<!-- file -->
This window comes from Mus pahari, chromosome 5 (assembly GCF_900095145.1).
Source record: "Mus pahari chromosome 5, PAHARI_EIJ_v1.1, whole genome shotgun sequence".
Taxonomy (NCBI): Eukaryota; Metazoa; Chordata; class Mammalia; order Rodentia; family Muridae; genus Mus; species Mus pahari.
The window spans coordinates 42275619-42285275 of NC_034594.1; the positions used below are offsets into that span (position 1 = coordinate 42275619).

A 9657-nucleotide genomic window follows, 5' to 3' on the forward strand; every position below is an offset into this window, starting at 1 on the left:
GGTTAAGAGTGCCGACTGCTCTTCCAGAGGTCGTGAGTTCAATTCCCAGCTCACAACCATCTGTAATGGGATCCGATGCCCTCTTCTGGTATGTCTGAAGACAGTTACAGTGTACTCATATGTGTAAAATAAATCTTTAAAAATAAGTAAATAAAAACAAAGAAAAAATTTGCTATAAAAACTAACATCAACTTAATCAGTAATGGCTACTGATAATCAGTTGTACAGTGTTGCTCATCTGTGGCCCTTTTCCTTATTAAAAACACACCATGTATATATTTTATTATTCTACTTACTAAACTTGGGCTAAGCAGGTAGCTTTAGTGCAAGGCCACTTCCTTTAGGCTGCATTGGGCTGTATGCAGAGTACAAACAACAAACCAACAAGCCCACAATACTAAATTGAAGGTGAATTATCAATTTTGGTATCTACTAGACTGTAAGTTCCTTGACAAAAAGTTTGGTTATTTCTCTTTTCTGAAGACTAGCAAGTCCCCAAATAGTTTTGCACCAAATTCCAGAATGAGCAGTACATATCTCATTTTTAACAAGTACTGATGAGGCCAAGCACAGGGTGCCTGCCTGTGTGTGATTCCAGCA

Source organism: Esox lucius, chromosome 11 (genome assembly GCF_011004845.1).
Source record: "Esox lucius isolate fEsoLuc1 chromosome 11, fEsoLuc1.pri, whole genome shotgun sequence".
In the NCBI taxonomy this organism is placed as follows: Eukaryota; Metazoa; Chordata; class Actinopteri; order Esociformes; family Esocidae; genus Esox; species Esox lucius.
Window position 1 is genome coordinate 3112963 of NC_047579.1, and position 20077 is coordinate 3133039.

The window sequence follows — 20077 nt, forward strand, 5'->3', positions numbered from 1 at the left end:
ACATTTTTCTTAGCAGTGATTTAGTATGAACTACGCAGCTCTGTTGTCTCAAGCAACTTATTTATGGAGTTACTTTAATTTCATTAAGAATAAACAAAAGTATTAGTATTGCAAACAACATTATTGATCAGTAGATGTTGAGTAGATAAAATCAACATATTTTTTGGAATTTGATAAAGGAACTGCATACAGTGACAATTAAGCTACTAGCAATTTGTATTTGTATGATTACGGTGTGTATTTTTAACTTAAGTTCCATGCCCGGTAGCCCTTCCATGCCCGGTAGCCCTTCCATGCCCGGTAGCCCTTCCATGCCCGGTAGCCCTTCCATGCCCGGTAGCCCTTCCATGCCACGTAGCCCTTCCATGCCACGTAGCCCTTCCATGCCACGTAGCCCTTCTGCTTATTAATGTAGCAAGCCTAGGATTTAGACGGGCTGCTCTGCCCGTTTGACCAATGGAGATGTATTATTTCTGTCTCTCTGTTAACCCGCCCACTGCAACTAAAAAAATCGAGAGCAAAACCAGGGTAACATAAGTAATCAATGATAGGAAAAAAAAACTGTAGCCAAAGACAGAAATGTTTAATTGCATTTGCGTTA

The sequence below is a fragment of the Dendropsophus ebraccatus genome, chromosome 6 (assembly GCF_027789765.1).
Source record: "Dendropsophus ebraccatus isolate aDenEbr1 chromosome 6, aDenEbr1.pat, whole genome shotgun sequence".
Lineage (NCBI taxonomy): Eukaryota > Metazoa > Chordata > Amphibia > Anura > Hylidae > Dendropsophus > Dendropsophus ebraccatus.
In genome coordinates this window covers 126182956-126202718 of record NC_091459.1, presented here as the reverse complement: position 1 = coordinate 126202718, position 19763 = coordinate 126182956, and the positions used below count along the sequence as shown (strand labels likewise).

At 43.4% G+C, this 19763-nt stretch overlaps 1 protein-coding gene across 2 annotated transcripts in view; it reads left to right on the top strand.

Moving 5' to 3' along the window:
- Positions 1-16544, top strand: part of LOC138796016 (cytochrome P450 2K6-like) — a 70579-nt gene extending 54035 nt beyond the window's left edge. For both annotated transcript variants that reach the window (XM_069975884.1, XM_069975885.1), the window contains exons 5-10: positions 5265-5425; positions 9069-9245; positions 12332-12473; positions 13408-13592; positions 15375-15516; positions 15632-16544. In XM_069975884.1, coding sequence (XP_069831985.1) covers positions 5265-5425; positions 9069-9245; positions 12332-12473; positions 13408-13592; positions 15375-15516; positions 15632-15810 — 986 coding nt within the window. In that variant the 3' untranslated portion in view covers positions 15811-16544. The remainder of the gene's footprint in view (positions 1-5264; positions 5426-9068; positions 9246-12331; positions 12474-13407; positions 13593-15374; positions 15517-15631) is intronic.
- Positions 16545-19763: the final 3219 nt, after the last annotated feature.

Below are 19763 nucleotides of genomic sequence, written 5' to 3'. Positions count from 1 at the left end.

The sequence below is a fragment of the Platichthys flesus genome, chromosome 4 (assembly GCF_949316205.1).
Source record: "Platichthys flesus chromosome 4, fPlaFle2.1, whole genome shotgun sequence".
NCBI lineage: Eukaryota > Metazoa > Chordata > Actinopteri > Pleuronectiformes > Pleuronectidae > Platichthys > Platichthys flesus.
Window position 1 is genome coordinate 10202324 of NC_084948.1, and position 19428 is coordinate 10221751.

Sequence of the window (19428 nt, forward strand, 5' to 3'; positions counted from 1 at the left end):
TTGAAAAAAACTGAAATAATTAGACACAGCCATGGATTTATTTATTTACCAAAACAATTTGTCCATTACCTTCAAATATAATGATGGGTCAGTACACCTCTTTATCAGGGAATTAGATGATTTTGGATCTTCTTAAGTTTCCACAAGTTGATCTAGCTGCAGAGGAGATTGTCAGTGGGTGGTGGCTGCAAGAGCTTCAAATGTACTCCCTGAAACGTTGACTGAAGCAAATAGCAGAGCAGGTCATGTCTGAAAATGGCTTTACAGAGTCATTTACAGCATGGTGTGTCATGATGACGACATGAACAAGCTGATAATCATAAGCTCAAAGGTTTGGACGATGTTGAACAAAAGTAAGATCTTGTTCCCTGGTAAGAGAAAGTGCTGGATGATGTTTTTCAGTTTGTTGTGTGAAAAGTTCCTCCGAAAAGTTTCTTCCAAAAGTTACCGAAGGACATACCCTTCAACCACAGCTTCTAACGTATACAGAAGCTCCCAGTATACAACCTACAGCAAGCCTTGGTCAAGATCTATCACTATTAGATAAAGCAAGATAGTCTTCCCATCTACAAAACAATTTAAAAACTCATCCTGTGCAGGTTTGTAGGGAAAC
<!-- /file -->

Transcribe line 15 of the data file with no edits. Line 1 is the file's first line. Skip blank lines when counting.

Lineage (NCBI taxonomy): Eukaryota > Metazoa > Chordata > Amphibia > Anura > Hylidae > Dendropsophus > Dendropsophus ebraccatus.